The six-speed automatic plays a supporting role in the Escape’s great on-road behavior. It shifts smoothly. In stop-and-go traffic, it goes largely unnoticed, giving the same shift shock-free feel of a CVT. It’s that good. It’s also flexible and anticipates your needs. It will adjust according to driving conditions instantaneously. During more spirited driving, it will hold the gear for you and will even allow you to bounce the limiter a tad before shifting up. It’s so good and responsive that you’ll forget that there’s a +/- rocker on the shift lever. And speaking about that rocker switch, that’s the least favorite thing about the entire driving experience, so good thing you don’t need to use that thing. Ever.
Outfitted with beefy 235/45 R19 Continental ContiProContacts, you’ll expect the Escape to have a firm and crashy ride. But, that’s far from the truth. In reality, suspension tuning is one its greatest strengths. It’s best experienced at mid to high speed where it quells road imperfections excellently. Concrete road ribs are absorbed very well and no crashiness makes it to the cabin. At low speeds, potholes and humps are much more noticeable, perhaps because of limited suspension travel, but again, they are mitigated before they reach the driver’s seat. It’s got a well-balanced ride that leans more toward the “comfort” side of the equation. And speaking of comfort, it’s serenely quiet with minimal road, tire, and wind noise. It’s too quiet in fact that those boy racers who refuse to grow up will feel somewhat disappointed (you know who you are).
It comes standard with an Intelligent AWD system that works transparently—you’ll only see it work via the multi-function display (if you happen to find it in the menus, that is). It shifts from front-wheel to all-wheel drive instantaneously without driver intervention. It quells wheel spin and torque steer excellently. The electric power steering offers an initially quick feel only to slow up as you rack up the turns. As a result, the Escape is best experienced in urban environments or at high speeds with gentle curves. In more aggressive driving, like the infamous “Tanayburgring”, it will exhibit noticeable body lean, tipping through corners. It has a great tendency to understeer as well.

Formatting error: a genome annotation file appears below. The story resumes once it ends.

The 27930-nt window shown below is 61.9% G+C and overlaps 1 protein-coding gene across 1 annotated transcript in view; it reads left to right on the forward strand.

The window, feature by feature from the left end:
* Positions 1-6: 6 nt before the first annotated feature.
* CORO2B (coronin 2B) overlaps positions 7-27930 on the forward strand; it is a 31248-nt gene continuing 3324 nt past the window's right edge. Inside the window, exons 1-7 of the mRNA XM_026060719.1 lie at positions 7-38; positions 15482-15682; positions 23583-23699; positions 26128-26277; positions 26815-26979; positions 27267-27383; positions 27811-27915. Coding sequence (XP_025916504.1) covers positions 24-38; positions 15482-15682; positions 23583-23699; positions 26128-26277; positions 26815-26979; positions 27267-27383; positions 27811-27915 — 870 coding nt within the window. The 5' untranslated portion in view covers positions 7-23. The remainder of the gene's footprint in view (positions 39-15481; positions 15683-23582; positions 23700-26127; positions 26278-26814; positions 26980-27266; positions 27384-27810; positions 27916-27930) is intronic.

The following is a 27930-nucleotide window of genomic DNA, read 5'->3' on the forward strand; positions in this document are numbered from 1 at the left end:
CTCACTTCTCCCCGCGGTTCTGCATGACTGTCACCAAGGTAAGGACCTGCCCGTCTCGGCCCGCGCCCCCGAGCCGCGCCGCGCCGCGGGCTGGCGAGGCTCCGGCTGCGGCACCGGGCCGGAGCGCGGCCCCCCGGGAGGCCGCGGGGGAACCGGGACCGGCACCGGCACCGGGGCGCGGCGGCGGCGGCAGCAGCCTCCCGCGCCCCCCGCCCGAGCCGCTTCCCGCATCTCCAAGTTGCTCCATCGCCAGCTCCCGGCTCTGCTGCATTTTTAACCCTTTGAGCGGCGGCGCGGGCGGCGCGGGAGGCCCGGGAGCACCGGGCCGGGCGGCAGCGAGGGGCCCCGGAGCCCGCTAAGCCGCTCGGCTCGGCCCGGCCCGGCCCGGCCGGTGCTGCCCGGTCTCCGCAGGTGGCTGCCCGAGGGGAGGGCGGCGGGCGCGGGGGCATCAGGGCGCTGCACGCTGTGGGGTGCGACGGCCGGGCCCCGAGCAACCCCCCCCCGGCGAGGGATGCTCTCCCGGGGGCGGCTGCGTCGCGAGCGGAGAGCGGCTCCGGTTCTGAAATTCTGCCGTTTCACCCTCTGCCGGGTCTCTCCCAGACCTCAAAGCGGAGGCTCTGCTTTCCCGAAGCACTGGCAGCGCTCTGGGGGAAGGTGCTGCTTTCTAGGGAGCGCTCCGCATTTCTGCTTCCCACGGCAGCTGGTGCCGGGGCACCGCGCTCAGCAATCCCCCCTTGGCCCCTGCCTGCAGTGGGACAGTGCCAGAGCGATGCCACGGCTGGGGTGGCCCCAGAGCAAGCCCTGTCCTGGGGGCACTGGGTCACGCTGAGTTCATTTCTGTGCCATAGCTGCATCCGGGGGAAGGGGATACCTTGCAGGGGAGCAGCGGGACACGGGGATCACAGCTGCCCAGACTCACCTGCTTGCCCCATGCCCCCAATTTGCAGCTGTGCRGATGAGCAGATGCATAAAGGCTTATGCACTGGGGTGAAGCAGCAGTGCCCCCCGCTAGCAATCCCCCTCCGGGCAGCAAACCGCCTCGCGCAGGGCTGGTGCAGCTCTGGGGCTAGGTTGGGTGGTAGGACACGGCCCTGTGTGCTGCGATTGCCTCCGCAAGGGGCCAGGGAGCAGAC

At this point, it’s very clear that the Escape isn’t a WRC car on stilts. It doesn’t sound like a turbo. It doesn’t push you into the seat like a turbo. It doesn’t even ride like a turbo. It sure does sound like Ford’s pretty much muted the driving fun, and they did; but only if set your expectation as such. High-performance crossovers are supposed to deliver the driving goods; that’s expected. What makes the Escape different is that it does so without dispensing some of the more important attributes like comfort and NVH isolation. Perhaps it’s part of their One Ford Plan or extensive market research, but it’s clear that they want this crossover to be everything to everyone. And to a point, they’ve succeeded. It’s got enough tech and gizmos to keep you interested (or confused), enough grunt to emphasize ‘sport’ in ‘sport utility vehicle’, and enough design pizzazz to keep you, your spouse, and your nosy neighbor driving “the other turbocharged crossover” interested. That said, Ford did miss out on the Ken Block influence on this one, and it’s for that reason, maybe you would rather be the guy with “the other turbocharged crossover”.
2015 Ford Escape 2.0 EcoBoost Titanium AWD
|Ownership||2015 Ford Escape 2.0 EcoBoost Titanium AWD|
|Vehicle Classification||Compact Crossover|
|Body Type||5-door Crossover|
|Engine / Drive||F/AWD|
|Under the Hood|
|Aspiration||Direct Injection, Turbocharged|
|Layout / # of Cylinders||Inline-4|
|BHP @ rpm||240 @ 5,500|
|Nm @ rpm||366 @ 3,000|
|Fuel / Min. Octane||Gasoline / 93~|
|Dimensions and Weights|
|Curb Weight (kg)||1,710|
|Suspension and Tires|
|Front Suspension||Independent, MacPherson Strut|
|Rear Suspension||Independent, Multi-Link|
|Front Brakes||Vented Disc|
|Tires||Continental ContiProContact 235/45 R19 H (f & r)|
|Anti-Lock Brakes (ABS)||Yes|
|Traction / Stability Control||Yes|
|Parking Sensors||Yes, Front and Rear (with Reverse Camera), Cross Traffic Alert|
|Fog Lamps||Yes, Front|
|Steering Wheel Adjustment||Tilt/Telescopic|
|Steering Wheel Material||Leather|
|Seating Adjustment||Electronic (front, driver w/ memory)|
|Folding Rear Seat||Yes, 60/40|
|Power Door Locks||Yes|
|Climate Control||Yes, Dual|
|No. of Speakers||10|
|Steering Wheel Controls||Yes|